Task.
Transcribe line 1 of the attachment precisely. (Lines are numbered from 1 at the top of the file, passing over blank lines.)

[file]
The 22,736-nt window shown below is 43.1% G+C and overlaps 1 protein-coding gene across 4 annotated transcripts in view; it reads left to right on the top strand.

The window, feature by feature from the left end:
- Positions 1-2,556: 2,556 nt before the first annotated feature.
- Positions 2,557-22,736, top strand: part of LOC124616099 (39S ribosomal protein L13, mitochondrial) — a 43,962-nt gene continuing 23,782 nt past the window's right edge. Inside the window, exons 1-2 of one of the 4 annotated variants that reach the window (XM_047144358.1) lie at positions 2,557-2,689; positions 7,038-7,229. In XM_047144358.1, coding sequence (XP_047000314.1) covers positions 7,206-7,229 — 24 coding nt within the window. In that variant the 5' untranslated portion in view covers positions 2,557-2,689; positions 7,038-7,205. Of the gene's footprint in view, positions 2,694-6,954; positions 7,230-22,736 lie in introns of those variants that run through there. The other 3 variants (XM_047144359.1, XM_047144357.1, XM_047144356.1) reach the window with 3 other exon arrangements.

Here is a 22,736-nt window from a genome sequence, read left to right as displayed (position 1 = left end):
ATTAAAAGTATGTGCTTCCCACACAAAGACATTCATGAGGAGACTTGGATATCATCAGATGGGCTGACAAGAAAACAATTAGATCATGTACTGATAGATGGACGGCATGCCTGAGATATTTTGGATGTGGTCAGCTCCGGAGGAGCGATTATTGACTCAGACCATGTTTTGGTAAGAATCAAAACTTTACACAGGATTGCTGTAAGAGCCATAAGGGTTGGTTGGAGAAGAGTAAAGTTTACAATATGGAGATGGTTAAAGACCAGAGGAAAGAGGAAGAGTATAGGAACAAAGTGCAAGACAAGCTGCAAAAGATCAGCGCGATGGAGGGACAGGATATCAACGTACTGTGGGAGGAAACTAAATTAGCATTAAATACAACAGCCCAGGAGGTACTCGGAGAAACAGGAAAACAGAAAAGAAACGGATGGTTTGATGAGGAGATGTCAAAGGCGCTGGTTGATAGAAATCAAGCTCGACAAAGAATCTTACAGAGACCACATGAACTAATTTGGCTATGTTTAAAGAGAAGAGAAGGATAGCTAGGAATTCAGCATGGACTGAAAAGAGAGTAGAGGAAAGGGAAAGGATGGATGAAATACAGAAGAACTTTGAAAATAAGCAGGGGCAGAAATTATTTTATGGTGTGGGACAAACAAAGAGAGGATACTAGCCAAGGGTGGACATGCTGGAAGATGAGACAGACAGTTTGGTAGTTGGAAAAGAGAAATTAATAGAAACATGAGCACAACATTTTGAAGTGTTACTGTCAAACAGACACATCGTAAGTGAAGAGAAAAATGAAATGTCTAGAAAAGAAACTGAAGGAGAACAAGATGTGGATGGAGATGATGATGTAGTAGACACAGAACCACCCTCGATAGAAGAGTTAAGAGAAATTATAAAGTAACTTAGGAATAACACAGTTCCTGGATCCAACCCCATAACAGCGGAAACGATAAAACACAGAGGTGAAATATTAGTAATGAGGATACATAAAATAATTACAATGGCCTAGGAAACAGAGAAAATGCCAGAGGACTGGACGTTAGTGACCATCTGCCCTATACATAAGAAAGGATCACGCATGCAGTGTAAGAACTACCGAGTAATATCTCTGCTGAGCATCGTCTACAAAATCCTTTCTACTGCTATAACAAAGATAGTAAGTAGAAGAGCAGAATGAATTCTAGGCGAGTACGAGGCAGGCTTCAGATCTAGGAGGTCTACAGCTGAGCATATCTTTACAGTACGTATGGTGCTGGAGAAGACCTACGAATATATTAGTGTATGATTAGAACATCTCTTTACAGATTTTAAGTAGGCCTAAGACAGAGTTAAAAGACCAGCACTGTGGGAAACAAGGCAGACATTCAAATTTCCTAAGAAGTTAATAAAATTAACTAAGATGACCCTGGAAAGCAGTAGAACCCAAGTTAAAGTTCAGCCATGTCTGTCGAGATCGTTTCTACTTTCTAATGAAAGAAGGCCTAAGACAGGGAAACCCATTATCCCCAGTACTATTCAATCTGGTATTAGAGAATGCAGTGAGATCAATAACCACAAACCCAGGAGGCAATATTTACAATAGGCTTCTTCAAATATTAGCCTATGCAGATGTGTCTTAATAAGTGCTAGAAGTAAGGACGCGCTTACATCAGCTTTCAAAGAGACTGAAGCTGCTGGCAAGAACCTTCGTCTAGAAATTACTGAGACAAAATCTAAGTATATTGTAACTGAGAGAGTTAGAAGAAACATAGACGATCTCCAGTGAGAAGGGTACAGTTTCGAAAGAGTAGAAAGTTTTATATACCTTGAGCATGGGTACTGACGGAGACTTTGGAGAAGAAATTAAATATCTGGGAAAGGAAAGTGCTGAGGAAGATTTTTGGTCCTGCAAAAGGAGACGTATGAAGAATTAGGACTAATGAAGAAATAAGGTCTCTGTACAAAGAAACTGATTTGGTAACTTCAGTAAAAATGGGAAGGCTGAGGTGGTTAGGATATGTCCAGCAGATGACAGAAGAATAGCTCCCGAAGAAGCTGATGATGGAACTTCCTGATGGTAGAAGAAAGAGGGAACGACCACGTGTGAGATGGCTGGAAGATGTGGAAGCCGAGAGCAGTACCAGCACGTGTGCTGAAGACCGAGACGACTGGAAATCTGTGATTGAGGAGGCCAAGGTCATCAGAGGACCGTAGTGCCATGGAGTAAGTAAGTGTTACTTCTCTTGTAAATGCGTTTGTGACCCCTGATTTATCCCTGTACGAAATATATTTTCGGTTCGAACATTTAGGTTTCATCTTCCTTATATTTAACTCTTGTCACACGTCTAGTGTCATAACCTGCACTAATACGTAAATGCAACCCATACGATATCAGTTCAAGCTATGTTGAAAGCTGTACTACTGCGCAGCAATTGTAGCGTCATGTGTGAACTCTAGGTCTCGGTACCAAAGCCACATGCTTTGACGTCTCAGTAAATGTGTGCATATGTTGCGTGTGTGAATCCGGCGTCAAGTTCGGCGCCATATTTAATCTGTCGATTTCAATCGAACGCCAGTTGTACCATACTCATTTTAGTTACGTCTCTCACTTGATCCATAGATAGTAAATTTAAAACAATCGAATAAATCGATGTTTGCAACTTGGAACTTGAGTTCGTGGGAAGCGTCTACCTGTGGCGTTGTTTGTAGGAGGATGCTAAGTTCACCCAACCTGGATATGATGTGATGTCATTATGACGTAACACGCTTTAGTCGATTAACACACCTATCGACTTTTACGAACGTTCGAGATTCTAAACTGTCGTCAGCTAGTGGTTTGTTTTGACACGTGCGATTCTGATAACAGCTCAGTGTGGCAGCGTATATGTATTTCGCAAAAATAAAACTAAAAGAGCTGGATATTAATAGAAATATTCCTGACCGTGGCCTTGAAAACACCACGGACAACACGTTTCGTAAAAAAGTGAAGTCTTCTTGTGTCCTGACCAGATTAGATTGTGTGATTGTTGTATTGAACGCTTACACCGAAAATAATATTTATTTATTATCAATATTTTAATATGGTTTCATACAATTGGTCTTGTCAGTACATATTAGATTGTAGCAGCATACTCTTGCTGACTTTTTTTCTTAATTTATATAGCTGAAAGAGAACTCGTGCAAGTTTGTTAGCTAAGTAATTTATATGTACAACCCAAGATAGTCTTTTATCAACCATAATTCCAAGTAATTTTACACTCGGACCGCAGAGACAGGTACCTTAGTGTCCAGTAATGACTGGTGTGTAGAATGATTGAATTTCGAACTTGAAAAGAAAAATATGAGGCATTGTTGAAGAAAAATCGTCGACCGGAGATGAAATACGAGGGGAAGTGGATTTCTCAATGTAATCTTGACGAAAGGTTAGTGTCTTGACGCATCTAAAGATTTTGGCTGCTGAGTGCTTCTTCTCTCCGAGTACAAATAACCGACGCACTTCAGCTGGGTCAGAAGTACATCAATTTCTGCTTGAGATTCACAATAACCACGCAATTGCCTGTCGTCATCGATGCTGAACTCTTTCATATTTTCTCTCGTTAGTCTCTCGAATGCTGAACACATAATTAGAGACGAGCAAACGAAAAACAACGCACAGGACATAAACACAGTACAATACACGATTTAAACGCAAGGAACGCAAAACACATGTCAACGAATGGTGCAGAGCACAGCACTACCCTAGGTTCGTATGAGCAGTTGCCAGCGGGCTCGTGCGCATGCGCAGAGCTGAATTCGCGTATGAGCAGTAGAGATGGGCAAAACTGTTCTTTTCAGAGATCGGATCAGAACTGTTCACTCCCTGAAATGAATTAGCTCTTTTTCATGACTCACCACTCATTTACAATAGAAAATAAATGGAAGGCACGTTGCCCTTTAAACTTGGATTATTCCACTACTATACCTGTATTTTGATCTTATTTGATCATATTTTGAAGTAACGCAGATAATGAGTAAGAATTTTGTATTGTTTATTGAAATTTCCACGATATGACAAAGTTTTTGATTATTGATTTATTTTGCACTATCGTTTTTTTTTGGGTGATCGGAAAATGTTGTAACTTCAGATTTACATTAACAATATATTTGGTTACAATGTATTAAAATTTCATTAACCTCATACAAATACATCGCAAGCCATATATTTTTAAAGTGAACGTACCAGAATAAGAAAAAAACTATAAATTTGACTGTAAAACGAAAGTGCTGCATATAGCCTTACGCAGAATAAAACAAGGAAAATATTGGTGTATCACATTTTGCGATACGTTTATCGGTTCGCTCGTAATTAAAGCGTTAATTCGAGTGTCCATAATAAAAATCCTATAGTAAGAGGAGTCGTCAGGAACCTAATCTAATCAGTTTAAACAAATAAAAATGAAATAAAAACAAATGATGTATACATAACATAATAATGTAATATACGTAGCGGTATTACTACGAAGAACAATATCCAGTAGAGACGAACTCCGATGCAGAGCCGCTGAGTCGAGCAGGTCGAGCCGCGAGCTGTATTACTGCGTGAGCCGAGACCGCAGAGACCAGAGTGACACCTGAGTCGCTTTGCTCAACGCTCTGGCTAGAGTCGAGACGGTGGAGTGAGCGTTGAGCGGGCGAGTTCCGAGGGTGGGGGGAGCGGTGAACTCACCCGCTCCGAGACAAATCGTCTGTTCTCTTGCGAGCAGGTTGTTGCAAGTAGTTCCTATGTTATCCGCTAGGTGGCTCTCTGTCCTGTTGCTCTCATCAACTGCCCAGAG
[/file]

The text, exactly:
The 22,736-nt window shown below is 43.1% G+C and overlaps 1 protein-coding gene across 4 annotated transcripts in view; it reads left to right on the top strand.